One could sum up the message Congressman Jim Bridenstine delivered to civic and business leaders in Sand Springs in two words --- he's frustrated.
In remarks to the Sand Springs Chamber of Commerce at the Tulsa Technology Center Campus at 924 E. Charles Page Blvd., Rep. Bridenstine (R-Okla.) said time and time again, he and his fellow Republicans tried to keep the government open, only to be blocked at every turn by Senate Majority Leader Harry Reid (D-Nevada) and threats of a presidential veto.
"We were the only ones trying to keep the government running," he said, "but they call it a Republican shutdown."
He spoke to a sympathetic audience, many of whom expressed deep reservations about the impact of the Affordable Care Act, commonly called Obamacare, on individuals as well as businesses.
Afterward, KRMG asked Bridenstine if he found any parts of Obamacare that he could support.
He said that should be for states to decide, not the federal government.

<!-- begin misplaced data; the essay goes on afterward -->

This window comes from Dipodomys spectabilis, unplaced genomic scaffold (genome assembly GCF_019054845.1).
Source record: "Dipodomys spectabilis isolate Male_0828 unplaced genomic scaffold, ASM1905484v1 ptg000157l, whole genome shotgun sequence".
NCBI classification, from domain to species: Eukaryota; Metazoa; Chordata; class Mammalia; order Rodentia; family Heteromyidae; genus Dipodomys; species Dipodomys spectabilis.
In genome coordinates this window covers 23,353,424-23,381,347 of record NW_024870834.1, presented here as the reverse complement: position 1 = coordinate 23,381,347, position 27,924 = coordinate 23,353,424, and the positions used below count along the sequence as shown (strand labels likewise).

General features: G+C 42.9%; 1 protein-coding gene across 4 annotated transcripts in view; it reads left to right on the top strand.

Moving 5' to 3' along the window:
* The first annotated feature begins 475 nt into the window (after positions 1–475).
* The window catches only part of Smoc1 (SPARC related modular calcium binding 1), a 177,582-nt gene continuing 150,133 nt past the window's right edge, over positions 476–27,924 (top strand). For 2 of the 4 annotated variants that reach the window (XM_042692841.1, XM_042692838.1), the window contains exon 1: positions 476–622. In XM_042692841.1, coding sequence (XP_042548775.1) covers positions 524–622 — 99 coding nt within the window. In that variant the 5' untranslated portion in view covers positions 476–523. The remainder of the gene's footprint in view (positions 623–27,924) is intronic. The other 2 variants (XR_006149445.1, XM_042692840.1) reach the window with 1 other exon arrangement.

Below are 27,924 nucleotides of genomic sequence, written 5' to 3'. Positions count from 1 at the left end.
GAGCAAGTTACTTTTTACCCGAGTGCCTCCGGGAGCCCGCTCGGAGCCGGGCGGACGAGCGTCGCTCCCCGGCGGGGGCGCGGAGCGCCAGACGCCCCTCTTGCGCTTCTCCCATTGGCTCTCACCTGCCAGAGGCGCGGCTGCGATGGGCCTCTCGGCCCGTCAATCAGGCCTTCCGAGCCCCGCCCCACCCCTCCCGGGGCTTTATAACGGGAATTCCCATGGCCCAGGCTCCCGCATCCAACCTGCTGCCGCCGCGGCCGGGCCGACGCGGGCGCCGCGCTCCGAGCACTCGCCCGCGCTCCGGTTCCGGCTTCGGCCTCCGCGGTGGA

"I'm a believer that this is something that should be left to the states," he said. "If the states want to have a solution, the states should have their solution. I believe in laboratories of Democracy where the State of Massachusetts might have a very different solution than the State of Oklahoma. But when it comes to Washington, D.C. telling Oklahomans specifically how to manage health care, I think it's a big problem."
He said Obamacare could go one of two directions at this point, now that people are realizing that it's, in his words, "unworkable."
"The question is, what direction are we going to go? Are we going to go more towards freedom, where people are able to buy the health policies that they're interested in for themselves, or are we going to go more towards a single-payer system? My concern is that we would go more towards a single-payer system, and that's why it's so important that we keep a Republican majority in the House of Representatives to block that from happening."
He says "the frustration over Obamacare is so palpable. I mean you can't go anywhere in the First District of Oklahoma without talking to somebody who has had their insurance premiums double, or even triple."
And he said he's girding for the next battle -- once again taking up the fight over the budget, as the current continuing resolution to fund the government expires January 15.